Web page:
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Arnott's book is basically a quick-read, light novel, but it uses some interesting devices from more "serious" literature to make an engaging little book. Read morePublished on Dec 26 2003 by John Russon
I couldn't put it down. The characters and locations seemed very real (They should, many were real.). Read morePublished on April 7 2003
I thoroughly enjoyed the original slant Arnott put on this book. While dealing with the same character throughout the book, he manages to use different views to keep the story... Read morePublished on May 28 2002
Harry Starks is a British recidivistic businessman (gangster of sorts) in the 1960s and 1970s who just happens to be homosexual. Read morePublished on July 4 2001
Arnott uses a variety of first-person voices to tell the story of the rise and fall of a '60s London crime boss in this largely entertaining trip back in time. Read morePublished on Jan. 12 2001 by A. Ross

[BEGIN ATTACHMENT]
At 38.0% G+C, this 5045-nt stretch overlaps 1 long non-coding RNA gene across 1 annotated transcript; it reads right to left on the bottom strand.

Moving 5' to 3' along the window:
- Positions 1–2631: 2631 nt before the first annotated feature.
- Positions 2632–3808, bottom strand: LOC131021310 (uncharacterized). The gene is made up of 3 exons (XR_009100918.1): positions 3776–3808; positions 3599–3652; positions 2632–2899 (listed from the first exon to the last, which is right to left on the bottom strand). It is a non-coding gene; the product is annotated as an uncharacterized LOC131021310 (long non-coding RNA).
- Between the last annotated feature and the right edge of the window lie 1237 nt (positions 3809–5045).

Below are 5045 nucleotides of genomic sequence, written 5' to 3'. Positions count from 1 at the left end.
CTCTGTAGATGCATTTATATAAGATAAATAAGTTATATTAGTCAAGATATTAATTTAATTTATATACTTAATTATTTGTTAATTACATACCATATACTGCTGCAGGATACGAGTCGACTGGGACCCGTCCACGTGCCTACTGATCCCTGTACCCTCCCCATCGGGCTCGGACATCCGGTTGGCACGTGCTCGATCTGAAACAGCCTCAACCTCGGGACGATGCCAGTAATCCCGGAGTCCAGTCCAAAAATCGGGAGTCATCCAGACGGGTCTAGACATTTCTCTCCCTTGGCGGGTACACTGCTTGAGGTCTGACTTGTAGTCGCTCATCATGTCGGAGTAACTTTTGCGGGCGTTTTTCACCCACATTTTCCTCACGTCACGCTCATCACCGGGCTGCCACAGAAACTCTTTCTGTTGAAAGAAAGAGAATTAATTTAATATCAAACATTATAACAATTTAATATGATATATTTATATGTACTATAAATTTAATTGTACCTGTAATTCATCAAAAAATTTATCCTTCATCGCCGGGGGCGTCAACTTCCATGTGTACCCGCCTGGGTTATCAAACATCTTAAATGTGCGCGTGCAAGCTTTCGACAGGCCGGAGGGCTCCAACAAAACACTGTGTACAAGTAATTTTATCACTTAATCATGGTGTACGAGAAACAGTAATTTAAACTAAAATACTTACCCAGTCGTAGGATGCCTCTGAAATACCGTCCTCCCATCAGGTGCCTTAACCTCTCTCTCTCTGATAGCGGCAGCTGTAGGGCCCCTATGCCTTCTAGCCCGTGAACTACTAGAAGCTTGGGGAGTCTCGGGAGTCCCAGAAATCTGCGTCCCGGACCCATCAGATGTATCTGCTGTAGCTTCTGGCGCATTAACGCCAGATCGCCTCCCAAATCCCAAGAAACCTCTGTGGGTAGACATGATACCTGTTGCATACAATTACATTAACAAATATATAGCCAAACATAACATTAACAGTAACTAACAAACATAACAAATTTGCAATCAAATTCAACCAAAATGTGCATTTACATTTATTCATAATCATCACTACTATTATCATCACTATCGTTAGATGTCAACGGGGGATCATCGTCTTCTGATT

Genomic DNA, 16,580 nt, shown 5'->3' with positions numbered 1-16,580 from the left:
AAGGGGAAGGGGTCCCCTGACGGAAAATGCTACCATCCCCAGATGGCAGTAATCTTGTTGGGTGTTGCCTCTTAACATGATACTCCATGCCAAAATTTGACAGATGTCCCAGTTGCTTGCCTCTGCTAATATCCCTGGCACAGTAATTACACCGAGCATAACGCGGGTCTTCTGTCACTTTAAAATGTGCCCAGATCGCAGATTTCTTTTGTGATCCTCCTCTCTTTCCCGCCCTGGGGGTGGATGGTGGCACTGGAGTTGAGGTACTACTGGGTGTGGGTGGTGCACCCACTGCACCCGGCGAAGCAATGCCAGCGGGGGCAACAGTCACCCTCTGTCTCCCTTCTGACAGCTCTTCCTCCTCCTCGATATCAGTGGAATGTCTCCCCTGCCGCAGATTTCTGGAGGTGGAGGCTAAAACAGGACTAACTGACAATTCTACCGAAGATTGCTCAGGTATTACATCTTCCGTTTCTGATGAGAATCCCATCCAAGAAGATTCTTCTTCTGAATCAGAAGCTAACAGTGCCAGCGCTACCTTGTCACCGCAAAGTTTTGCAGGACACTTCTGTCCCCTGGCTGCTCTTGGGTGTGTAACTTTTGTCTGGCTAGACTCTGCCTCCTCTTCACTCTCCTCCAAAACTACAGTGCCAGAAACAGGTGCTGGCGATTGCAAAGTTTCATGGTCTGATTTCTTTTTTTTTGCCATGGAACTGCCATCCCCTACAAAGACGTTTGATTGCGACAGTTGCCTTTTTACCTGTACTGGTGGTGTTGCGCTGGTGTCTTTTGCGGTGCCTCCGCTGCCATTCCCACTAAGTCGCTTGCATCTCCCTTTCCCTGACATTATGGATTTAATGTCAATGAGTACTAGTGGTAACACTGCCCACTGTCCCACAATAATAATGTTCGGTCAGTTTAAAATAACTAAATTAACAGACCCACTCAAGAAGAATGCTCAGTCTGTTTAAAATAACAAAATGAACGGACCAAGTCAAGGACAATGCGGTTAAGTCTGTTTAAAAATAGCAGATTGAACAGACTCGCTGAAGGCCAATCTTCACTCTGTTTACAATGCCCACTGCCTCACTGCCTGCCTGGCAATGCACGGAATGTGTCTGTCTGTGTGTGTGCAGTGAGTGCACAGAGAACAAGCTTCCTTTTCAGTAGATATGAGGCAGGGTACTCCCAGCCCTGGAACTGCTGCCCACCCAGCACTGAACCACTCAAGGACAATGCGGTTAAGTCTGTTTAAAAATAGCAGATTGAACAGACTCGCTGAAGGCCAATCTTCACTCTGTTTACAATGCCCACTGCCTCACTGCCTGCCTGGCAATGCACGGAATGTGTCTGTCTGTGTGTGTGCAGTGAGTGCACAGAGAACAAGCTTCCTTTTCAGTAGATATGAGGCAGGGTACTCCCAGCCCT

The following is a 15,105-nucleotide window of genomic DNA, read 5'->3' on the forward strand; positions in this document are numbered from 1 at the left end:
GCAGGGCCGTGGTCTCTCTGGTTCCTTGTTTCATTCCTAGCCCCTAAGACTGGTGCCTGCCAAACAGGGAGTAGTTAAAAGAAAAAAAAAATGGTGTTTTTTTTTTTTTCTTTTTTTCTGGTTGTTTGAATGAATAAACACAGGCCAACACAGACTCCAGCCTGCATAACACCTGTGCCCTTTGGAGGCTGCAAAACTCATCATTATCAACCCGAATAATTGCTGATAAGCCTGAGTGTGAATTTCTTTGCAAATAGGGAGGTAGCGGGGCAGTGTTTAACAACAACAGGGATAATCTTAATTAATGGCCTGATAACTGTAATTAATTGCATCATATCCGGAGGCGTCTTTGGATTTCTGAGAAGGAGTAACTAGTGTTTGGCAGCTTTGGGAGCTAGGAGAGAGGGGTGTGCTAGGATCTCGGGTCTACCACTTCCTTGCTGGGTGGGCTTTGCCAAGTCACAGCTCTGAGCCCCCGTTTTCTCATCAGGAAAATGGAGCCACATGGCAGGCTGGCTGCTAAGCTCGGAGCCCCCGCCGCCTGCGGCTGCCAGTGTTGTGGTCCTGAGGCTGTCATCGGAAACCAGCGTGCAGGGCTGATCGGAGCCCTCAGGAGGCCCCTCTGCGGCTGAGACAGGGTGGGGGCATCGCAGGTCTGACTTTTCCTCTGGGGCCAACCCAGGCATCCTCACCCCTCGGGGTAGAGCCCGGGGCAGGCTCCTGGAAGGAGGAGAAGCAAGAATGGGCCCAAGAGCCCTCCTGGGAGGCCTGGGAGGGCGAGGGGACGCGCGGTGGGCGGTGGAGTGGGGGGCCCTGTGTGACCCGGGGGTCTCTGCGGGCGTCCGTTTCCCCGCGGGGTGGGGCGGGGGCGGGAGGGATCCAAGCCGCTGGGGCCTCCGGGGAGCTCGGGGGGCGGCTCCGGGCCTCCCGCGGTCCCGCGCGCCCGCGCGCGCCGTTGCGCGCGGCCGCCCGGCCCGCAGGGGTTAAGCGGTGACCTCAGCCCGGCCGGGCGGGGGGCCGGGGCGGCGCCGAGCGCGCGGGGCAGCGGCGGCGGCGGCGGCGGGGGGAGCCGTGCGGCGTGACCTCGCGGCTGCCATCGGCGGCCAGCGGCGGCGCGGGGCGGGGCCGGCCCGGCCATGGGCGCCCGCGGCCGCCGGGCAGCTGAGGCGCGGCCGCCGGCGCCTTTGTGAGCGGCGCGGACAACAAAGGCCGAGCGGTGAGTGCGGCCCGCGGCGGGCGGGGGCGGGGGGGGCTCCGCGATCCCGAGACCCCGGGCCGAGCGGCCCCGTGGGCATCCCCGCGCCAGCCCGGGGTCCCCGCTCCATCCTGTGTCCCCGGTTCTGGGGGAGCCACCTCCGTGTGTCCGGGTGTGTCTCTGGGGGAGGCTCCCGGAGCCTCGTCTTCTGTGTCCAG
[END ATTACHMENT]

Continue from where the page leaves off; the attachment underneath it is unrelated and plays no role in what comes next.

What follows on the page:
Those who have seen the Kurosawa film, Rashimon, knows Arnotts technique. Tell a story or parts of it from different peoples viewpoint and the right writer can deliver pure gold. Read morePublished on Oct. 1 2000 by Henning Henning
Jake Arnott's debut is by turns funny, poignant, fascinating, exciting, and an interesting portrayal of the London underworld circa 1960 - 1980. Read morePublished on June 15 2000 by J. F Malysiak
Arnotts stylish if uneven debut is a clever crime chronicle of sorts. We get the career highlights of unsentimental Harry Starks - a part time club owner, racketeer, pornographer... Read morePublished on March 22 2000 by Daniel Sandstrm